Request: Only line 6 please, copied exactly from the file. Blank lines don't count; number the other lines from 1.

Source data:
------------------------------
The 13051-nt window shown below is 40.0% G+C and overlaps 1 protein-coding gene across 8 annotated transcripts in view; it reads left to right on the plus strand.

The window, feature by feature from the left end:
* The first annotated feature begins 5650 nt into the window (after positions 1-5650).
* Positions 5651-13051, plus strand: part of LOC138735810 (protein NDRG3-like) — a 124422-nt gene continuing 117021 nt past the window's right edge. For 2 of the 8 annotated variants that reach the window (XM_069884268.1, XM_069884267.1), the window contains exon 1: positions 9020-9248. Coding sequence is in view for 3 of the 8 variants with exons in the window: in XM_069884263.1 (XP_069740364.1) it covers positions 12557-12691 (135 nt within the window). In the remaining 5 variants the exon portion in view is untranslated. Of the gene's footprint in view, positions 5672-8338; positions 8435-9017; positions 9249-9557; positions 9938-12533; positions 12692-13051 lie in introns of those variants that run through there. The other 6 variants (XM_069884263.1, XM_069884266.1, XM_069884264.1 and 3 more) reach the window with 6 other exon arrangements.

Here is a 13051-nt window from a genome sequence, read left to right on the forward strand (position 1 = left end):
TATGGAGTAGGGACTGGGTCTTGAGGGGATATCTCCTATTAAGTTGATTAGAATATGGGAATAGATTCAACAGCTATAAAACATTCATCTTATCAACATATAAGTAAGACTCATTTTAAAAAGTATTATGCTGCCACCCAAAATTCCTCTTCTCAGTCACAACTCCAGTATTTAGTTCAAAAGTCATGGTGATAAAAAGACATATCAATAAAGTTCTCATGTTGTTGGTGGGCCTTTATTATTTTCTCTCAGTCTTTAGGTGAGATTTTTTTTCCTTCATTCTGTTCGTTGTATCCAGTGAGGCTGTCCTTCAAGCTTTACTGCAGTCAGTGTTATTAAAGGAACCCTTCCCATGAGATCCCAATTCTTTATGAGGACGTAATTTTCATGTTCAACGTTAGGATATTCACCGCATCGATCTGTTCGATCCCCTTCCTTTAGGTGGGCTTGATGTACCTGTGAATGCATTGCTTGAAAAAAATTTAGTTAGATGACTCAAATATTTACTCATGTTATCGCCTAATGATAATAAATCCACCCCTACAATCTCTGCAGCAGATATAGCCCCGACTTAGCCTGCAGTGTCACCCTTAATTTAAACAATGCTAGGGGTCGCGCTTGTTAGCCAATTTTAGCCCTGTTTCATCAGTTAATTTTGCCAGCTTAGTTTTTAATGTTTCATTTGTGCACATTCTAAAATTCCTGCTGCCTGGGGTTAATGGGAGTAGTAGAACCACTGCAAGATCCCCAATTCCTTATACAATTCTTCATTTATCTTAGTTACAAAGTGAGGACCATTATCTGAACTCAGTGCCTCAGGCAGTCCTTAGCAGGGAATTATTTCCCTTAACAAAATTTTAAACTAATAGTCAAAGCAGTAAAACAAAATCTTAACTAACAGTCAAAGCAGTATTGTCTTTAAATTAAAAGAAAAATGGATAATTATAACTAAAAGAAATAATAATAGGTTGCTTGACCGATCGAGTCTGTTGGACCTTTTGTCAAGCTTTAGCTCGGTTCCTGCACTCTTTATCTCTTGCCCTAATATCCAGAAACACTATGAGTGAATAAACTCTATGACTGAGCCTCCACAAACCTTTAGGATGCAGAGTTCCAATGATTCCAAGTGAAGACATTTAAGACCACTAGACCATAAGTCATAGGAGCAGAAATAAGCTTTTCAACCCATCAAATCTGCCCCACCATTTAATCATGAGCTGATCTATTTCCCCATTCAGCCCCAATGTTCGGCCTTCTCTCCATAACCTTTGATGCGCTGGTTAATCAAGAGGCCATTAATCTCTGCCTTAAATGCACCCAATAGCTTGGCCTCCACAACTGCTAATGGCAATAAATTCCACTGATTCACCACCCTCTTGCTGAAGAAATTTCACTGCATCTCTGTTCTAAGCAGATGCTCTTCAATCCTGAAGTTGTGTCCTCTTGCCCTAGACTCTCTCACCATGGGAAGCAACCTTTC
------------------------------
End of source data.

TATGGAGTAGGGACTGGGTCTTGAGGGGATATCTCCTATTAAGTTGATTAGAATATGGGAATAGATTCAACAGCTATAAAACATTCATCTTATCAACATATAAGTAAGACTCATTTTAAAAAGTATTATGCTGCCACCCAAAATTCCTCTTCTCAGTCACAACTCCAGTATTTAGTTCAAAAGTCATGGTGATAAAAAGACATATCAATAAAGTTCTCATGTTGTTGGTGGGCCTTTATTATTTTCTCTCAGTCTTTAGGTGAGATTTTTTTTCCTTCATTCTGTTCGTTGTATCCAGTGAGGCTGTCCTTCAAGCTTTACTGCAGTCAGTGTTATTAAAGGAACCCTTCCCATGAGATCCCAATTCTTTATGAGGACGTAATTTTCATGTTCAACGTTAGGATATTCACCGCATCGATCTGTTCGATCCCCTTCCTTTAGGTGGGCTTGATGTACCTGTGAATGCATTGCTTGAAAAAAATTTAGTTAGATGACTCAAATATTTACTCATGTTATCGCCTAATGATAATAAATCCACCCCTACAATCTCTGCAGCAGATATAGCCCCGACTTAGCCTGCAGTGTCACCCTTAATTTAAACAATGCTAGGGGTCGCGCTTGTTAGCCAATTTTAGCCCTGTTTCATCAGTTAATTTTGCCAGCTTAGTTTTTAATGTTTCATTTGTGCACATTCTAAAATTCCTGCTGCCTGGGGTTAATGGGAGTAGTAGAACCACTGCAAGATCCCCAATTCCTTATACAATTCTTCATTTATCTTAGTTACAAAGTGAGGACCATTATCTGAACTCAGTGCCTCAGGCAGTCCTTAGCAGGGAATTATTTCCCTTAACAAAATTTTAAACTAATAGTCAAAGCAGTAAAACAAAATCTTAACTAACAGTCAAAGCAGTATTGTCTTTAAATTAAAAGAAAAATGGATAATTATAACTAAAAGAAATAATAATAGGTTGCTTGACCGATCGAGTCTGTTGGACCTTTTGTCAAGCTTTAGCTCGGTTCCTGCACTCTTTATCTCTTGCCCTAATATCCAGAAACACTATGAGTGAATAAACTCTATGACTGAGCCTCCACAAACCTTTAGGATGCAGAGTTCCAATGATTCCAAGTGAAGACATTTAAGACCACTAGACCATAAGTCATAGGAGCAGAAATAAGCTTTTCAACCCATCAAATCTGCCCCACCATTTAATCATGAGCTGATCTATTTCCCCATTCAGCCCCAATGTTCGGCCTTCTCTCCATAACCTTTGATGCGCTGGTTAATCAAGAGGCCATTAATCTCTGCCTTAAATGCACCCAATAGCTTGGCCTCCACAACTGCTAATGGCAATAAATTCCACTGATTCACCACCCTCTTGCTGAAGAAATTTCACTGCATCTCTGTTCTAAGCAGATGCTCTTCAATCCTGAAGTTGTGTCCTCTTGCCCTAGACTCTCTCACCATGGGAAGCAACCTTTC